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Students talking in a group outside while on a trip to Japan with text "Legacies of WWII"

Peace & Justice Studies: Legacies of WWII

June 21, 2018

There is no place in the world I would rather travel than Japan. Japan has had a major effect on my childhood, whether that be electronics and goods from Japan or my favorite food, sushi. When I saw the opportunity to take a course in Japan, I wanted to go as soon as possible. However, one major event I was looking forward to was meeting Japanese students from Ohtani University and hearing their opinions on important topics such as peace.

Moravian student Ben Wilder posing in front of Japanese temple or shrine

I have never left the United States so I was anxious about visiting a country that does not speak English as its primary language. I was happy to learn, however, that most people spoke decent English which made me feel more comfortable. It was an incredible experience to try and orient myself through a completely new environment with different challenges. When we first arrived in Japan after almost two long days of traveling, it was very refreshing and relaxing to meet very supportive students at Osaka Ohtani University. They wanted to help us fit into the culture and to do activities correctly. They taught us where to eat and how to behave. The most interesting event we participated in was a discussion on peace. One of the most popular questions that we were asked was, should we have nuclear weapons?

Before I arrived at Osaka, I believed that nuclear weapons should never be used but the governments should use nuclear weapons as a sense of security. After meeting with students from Osaka and Nagasaki University, I think nuclear weapons should be banned and not allowed to be owned. I realized after this discussion that I was not only wondering about the differences in language but also about the differences in beliefs about world peace. Weapons that are created are meant to be used. After hearing testimonies from survivors of the nuclear weapons and learning about the effects of the weapons from the Atomic Bomb Museum, I have learned that the first step to building a safe world from nuclear devastation is not for every country to own nuclear weapons for security but to ban nuclear weapons from the world entirely. Steps are already being made in today's politics to make this change possible. In 2017, the International Campaign to Abolish Nuclear Weapons won the Nobel Peace Prize, and is working towards a safer world with zero nuclear weapons.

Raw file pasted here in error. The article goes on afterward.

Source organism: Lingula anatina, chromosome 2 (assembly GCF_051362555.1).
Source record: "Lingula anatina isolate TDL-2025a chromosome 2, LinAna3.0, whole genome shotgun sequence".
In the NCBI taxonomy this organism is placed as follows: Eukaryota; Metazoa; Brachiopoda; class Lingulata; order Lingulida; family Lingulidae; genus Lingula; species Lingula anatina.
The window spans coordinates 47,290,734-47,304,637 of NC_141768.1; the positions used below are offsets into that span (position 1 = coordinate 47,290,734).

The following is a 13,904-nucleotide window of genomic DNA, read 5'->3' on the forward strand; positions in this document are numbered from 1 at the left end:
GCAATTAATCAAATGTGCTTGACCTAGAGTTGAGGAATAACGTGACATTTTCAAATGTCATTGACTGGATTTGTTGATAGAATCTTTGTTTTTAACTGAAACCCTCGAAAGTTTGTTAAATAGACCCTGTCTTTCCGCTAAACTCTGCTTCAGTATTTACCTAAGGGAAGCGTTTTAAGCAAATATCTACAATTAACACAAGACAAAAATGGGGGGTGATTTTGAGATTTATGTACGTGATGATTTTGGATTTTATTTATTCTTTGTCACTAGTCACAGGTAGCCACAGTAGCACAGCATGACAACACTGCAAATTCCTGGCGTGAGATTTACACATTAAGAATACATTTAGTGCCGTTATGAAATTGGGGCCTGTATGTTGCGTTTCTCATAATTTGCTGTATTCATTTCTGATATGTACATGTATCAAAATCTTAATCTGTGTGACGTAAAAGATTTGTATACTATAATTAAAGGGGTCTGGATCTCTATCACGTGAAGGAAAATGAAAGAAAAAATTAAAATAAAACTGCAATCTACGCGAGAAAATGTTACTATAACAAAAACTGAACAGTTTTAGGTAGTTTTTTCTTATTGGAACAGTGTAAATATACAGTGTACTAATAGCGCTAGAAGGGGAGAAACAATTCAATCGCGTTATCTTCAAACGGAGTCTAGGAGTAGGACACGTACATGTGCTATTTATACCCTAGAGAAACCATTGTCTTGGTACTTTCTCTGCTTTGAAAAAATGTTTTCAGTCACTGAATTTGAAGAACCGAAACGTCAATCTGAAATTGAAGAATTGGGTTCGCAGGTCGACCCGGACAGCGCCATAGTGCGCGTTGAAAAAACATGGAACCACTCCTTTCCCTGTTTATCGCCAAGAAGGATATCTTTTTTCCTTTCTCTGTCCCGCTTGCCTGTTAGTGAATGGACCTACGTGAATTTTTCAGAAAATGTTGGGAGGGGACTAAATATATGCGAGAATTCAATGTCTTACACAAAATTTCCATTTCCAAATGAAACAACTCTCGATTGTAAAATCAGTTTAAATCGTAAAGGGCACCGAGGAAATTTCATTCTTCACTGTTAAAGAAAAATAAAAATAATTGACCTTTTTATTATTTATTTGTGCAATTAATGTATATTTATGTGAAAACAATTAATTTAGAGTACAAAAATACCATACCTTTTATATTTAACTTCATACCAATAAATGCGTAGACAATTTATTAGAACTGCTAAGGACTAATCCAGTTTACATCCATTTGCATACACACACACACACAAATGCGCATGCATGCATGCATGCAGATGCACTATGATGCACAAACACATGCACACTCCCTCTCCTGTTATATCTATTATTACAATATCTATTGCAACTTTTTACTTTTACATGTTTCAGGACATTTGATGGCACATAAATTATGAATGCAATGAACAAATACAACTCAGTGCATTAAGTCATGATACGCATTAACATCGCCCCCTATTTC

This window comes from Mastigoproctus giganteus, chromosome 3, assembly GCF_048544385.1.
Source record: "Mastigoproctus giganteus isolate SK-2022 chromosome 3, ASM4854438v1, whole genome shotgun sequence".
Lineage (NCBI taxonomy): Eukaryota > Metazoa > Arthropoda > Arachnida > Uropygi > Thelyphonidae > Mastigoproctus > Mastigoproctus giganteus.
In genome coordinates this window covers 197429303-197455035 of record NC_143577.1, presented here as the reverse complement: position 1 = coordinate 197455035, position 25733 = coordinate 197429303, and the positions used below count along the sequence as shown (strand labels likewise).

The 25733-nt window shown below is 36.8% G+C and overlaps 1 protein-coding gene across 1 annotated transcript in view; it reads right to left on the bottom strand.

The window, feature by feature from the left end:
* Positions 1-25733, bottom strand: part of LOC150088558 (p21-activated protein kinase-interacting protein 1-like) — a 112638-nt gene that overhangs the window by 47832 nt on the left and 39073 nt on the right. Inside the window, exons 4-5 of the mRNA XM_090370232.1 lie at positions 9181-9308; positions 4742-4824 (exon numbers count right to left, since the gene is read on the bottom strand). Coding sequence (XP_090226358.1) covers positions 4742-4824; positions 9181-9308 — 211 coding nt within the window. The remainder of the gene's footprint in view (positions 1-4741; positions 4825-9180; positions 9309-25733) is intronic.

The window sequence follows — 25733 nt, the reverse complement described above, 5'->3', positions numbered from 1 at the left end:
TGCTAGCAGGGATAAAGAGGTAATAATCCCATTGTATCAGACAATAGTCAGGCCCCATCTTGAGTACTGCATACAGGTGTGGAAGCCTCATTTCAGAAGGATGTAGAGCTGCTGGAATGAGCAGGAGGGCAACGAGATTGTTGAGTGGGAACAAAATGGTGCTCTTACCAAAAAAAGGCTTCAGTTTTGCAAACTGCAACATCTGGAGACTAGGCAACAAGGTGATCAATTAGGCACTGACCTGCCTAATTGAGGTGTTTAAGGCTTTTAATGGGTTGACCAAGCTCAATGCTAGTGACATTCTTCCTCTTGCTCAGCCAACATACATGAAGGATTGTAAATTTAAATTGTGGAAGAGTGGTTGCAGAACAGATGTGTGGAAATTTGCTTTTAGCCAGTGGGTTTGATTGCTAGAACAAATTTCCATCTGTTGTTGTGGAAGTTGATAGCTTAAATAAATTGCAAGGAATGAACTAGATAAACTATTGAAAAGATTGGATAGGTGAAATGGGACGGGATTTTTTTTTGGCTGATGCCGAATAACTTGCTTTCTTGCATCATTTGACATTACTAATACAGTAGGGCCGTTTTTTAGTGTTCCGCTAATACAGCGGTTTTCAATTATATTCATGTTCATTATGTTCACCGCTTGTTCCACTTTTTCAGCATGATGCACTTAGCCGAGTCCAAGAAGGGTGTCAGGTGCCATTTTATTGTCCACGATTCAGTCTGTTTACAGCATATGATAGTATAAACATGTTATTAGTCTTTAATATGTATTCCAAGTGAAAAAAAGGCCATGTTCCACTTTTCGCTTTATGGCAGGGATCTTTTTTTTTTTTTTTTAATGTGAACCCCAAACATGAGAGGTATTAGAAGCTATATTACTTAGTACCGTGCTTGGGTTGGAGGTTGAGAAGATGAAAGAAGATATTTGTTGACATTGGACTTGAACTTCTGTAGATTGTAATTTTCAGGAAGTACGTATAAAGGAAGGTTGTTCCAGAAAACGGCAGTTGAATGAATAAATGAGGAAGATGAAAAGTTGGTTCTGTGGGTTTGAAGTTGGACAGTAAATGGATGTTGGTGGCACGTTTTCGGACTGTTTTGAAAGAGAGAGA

Moravian students and Japanese students pose with a wild deer in the street

Another concept that I found interesting and hope to focus on throughout my education is when should war be taught in school? Japan has a very different structure of education and I am interested in the effects on how war is depicted based on teaching.  Do students learn about war better when they are younger or older? Students from Osaka Ohtani University did not learn about major wars for most of their childhoods, while the United States briefly mentions wars at young ages. By either explaining war when children are too young, or teaching children about important wars in late high school, students may not have the time or knowledge to truly comprehend the powerful messages war teaches. If students understand the meaning of some wars, and not just the numbers, many more students would be interested in  peace education, making a move to create a safer world. War must be taught and understood to protect future generations from the pain victims experienced. I believe that we must educate students about war to help prevent future mistakes, however students need to understand what they are studying by being a mature age. Because of the experiences I created in Osaka and lessons I learned, I have a greater understanding of my own culture traditions and the impact of language differences, and a greater comprehension of peace because of my trip to Japan. I cannot imagine traveling to a better place for my first class abroad.

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